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Columbia gazette and the southern mines advertiser. [volume] (Columbia, Tuolumne County, Calif.) 1855-1858, July 01, 1858, Image 1

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®|!C ; <£otutnbia #a|ettc.
C£ce. <■ H sr**.fk.\7y, nearly r ppetite the Bwaix&y Ho t
Irtuxen State and Pudton streeU — COLUMBIA, CAL.
F r annum, In ntlvance SIC!)
£;i iuoi'.th-i ti 50
Throe months I 'JS
t-ingle uutube: - 10
Papers supplied to Agents at $S 00 per 100 copies.
of Advertising.
One square, tc i lines. Istinsertion 55» OO
Hash suosequtii' iuertion 1 00
W To tho: ■ who advertise by the month a liberr.l
deduction will be made.''trsk
%*All traneiont advertising must be paid 'or in %P
--VANCE ; and regular advertisers are required to smile
The Lion and the Skunk.
I met a lion in my path.
(•Twa.- on a dreary autumn night,)
Who ga.e u:“ ;ho alternative
To either run or light. •
I dare not turn upon the *■•%»•«
I dare not think to run avtsy,
lor tear tb“ -J x... b.t.-k
Would Bth.v in a., hi- prey.
Sc, iußDie;i : rg a fearless air.
Though F. ; ., ; 1 was f u ll of fright,
I eaid _a:*i \ 6*t king,
"I will not r_, .t light.”
We t» dr-reel,
I corn- .
■ ■'m. „ -
* a *- ■
A 1 year* ’ gin t» o< ol my blond,
i t., .at au weald daunt my spunk,
" lh.ui -■ uient omiertasu
• ; o 't' u uumau skuak
Vv hilj reading recently an account of
4he i iillV.l massacre of several white
iambics by the Biackfoot Indians, we
were reminded of a thrilling event
which occurred lu the “Wide West,” a
short time tub-sequent to the Revolu
tion, in which a highly accomplished
young lady, the daughter of a distin
gul-hc.] editor of the American Army,
flayed an important part. The story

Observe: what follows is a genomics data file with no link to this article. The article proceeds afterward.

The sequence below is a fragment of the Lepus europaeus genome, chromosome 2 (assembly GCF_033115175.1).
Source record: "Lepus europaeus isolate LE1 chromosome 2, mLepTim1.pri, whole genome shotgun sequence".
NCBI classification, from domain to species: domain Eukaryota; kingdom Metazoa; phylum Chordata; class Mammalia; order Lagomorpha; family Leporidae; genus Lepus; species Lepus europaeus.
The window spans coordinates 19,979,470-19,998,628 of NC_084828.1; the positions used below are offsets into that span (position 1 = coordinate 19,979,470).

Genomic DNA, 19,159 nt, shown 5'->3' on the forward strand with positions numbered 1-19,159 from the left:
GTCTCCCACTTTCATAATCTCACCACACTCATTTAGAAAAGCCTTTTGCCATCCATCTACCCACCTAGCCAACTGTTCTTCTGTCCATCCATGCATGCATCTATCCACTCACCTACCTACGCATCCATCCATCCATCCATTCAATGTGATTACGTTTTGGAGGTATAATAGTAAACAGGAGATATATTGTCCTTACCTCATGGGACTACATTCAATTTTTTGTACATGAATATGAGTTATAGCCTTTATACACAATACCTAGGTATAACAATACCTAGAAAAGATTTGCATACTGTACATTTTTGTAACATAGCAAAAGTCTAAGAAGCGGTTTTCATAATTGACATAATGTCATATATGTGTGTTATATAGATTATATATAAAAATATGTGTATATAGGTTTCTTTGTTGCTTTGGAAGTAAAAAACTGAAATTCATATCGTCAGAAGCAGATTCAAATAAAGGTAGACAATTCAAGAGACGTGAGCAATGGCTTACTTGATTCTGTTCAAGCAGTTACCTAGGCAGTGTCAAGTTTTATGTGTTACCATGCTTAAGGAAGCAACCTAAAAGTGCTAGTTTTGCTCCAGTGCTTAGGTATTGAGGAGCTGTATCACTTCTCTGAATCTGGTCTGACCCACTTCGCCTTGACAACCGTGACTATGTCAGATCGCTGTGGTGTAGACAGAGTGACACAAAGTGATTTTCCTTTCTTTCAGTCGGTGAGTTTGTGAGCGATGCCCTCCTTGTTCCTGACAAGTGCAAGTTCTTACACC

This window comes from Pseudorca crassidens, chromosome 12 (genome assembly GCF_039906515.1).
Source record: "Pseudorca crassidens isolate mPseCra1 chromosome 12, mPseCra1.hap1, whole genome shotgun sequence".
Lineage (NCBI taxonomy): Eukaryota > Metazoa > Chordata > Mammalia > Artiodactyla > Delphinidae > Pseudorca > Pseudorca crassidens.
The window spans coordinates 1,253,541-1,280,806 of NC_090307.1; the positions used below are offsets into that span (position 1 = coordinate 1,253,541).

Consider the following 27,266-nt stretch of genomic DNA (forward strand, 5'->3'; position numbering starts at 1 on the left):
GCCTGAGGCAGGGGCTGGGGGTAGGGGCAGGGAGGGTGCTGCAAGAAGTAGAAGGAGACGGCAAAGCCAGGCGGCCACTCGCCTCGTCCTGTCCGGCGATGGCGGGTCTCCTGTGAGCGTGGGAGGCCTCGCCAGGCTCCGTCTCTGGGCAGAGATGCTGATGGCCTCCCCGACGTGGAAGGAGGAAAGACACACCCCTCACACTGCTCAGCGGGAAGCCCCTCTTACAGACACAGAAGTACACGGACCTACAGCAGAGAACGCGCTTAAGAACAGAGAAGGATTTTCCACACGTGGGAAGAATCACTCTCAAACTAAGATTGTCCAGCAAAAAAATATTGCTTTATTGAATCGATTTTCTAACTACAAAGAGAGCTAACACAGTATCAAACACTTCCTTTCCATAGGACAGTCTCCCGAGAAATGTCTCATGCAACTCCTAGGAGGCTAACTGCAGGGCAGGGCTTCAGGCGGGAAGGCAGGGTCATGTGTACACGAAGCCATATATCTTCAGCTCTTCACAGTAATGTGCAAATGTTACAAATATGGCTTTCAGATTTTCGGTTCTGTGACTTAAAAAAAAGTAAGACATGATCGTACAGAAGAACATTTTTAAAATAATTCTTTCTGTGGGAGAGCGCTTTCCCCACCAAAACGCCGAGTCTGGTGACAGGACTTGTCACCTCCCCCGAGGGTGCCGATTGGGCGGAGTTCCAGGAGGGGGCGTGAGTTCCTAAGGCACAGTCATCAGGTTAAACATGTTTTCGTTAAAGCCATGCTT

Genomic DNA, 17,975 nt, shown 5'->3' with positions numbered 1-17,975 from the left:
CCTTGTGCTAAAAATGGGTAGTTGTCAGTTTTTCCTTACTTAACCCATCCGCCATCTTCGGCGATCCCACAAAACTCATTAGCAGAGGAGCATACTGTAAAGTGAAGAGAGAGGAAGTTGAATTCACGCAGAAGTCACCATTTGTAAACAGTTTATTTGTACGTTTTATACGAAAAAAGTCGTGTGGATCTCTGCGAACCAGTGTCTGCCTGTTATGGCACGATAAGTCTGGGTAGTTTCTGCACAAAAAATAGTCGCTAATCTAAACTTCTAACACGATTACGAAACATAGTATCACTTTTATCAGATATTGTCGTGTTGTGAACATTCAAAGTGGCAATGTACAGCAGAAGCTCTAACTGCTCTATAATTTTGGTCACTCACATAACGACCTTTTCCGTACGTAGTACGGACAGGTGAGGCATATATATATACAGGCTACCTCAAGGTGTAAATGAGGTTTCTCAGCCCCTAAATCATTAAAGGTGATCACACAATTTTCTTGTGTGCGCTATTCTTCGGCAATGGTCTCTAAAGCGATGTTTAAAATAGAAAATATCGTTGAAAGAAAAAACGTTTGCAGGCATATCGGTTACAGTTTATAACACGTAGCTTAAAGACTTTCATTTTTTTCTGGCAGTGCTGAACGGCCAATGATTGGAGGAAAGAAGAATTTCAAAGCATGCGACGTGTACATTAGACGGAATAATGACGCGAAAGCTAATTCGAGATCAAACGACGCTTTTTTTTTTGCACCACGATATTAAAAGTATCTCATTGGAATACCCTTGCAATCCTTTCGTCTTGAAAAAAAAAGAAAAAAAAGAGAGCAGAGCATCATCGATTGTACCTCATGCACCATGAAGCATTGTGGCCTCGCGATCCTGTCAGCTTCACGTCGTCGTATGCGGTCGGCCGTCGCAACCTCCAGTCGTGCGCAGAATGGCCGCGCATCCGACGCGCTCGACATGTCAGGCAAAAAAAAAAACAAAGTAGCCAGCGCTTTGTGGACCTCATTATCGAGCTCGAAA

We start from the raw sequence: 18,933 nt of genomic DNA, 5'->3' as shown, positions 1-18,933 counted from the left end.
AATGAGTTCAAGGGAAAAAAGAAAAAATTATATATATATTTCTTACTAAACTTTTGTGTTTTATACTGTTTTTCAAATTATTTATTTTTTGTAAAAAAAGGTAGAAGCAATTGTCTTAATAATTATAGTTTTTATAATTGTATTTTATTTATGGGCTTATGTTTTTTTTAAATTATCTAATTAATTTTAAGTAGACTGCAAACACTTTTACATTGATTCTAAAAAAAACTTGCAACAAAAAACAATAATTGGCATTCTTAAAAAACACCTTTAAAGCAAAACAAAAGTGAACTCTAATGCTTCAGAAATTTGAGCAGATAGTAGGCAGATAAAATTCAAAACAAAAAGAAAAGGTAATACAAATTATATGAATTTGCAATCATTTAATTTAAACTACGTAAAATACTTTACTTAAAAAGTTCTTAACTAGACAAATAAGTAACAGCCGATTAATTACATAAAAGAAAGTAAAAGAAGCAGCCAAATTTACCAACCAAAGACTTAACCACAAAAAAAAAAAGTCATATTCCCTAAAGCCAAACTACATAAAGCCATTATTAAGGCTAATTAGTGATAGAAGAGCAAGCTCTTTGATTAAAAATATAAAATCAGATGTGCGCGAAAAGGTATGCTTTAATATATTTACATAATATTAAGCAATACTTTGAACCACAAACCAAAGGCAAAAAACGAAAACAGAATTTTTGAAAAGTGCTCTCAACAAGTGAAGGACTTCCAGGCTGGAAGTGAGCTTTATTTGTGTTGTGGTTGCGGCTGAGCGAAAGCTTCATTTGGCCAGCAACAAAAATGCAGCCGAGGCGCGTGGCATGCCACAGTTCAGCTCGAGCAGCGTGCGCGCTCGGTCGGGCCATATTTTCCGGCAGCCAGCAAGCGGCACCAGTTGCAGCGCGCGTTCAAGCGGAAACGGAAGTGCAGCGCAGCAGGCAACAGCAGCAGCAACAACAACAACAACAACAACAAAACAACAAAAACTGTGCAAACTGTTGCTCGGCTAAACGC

being of a most thrilling nature, and
exhibiting hi a striking manner the
“Perils of the Border,” wo have con
cluded to give an extract from it, as
orignally published, as follows :
The aiglc on the right bank of the
■Great Kanawha, formed by its junction
with the Ohio, is called Point Pleasant.,
and is a place ol historical note. Here,
on> the of October, 17 74, during
what is ksovn as Lord Dunmorc's War.
was fought one of the fiercest and most
desperate battles that ever took place
between (ho Virginians and their forest
After the battle in question, in wbicb
the Indians were defeated with great
loss, a fort was erected jy the victors,
which bocaxr,3 a post of<great impor
tance throughout the sanguinary scenes
of strife which almost immediately fol
- wed, and which in this section of the
country vm-tg continued for many years
after that establishment of peace which
acknowledged the United Colonies of
America a tree and independent nation.
At the landing of the fort, oa the
nay our story opens, was fastened a
fiat-boat of the kind u-ed by the early
navigators of the Western rivers.
Upon the deck of that boat, at the
moment we present the scene to the
reader, stood five individuals, alike en
gaged in watching a group of persons,
who were slowly approaching the laud
yig* Ofjhese five, one was a stout,